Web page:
Make a note of all the keywords you use as you create your crates, and make sure iTunes is searching the comments ID3 tag for them. Once you’ve done that, the next step is to go through your music library and enter the appropriate keyword, or keywords, into the comment tag of every song you want in your crates. This can be a time-consuming process, and in truth it is a never-ending process. I’m constantly moving tracks around and fine-tuning crates. Also, realize that songs can live in multiple crates. Many of mine do. All you have to do is enter the tag for each crate in the comments field, separating each with a comma.
For example, in the comments of “The Humpty Dance” I’ve entered, “80s rap, 80s dance pop, dance favorite.” That means it will show up in all three of those crates. This is a very powerful function of this method, and something vinyl DJs can’t do without buying multiple copies of the same record.
As you fill in your crates, keep in mind that you want to limit the size of each crate to about 100 songs, and try not to exceed 125 songs. If you find yourself going over that limit, you probably need to split that crate into two crates.
Once you’ve built your crates, the hard part is done, but now comes the crucial step: nesting them. This is the massive advantage to this method that I alluded to above, and something vinyl DJs are unable to do. In iTunes, you will create a series of folders into which you will place various crates. There will be one master folder– I call mine “DJ Crates”– into which all other folders and playlists go, and as many subfolders as you need.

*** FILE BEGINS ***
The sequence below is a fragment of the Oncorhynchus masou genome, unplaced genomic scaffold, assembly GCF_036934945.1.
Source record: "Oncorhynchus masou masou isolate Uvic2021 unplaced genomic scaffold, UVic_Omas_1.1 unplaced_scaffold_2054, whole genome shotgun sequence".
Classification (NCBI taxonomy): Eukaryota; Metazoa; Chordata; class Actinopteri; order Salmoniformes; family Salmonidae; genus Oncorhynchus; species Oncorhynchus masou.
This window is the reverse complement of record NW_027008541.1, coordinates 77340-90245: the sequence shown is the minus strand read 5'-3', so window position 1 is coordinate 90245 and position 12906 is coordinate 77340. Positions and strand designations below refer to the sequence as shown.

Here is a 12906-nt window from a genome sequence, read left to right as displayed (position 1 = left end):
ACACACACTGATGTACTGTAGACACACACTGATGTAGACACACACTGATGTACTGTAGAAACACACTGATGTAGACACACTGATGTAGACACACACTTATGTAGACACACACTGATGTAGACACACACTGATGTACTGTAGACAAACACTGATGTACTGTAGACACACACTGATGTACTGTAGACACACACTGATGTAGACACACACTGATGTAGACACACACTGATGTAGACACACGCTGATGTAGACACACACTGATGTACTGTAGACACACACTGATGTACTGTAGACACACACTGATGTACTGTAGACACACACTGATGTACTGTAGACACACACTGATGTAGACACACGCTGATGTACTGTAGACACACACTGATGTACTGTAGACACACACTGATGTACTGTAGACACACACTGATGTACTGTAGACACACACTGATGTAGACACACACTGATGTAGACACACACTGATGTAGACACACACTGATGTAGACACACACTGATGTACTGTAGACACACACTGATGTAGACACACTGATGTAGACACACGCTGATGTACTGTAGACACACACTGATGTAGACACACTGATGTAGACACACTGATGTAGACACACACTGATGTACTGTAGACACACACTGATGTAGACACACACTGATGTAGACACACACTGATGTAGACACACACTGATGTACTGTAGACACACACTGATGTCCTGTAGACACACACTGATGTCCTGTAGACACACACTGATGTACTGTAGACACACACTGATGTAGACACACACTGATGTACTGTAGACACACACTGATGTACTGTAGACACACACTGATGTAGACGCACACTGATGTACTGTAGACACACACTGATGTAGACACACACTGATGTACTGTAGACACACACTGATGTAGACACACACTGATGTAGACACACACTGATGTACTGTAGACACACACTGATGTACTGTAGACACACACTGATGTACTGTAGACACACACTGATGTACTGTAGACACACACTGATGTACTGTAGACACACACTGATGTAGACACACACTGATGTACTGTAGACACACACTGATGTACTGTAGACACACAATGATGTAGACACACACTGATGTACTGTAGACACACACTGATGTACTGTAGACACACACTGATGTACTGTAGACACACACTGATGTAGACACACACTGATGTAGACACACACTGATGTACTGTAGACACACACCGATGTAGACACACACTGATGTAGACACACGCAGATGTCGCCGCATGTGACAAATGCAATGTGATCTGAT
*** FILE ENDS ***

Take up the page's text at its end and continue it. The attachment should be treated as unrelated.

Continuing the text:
If you play pop music, you may want to organize songs by decades. For whatever reason, people like to group music that way. You’d create folders called 70s Dance, 80s Dance, 90s Dance, and so on. Within each folder you’d place the applicable crates. In your 70s Dance folder you may have the following crates: Disco, 70s Pop, Glam Rock, 70s Funk, and maybe some others that you use. That way, any time you need to dial in and play a set of, say, disco, you can go to that specific crate, but if you want to play a set that encompasses all of the 70s, you can pull back and choose the 70s dance folder itself. Each folder is in fact a crate of its own; a crate that contains all the songs in all of the crates it contains.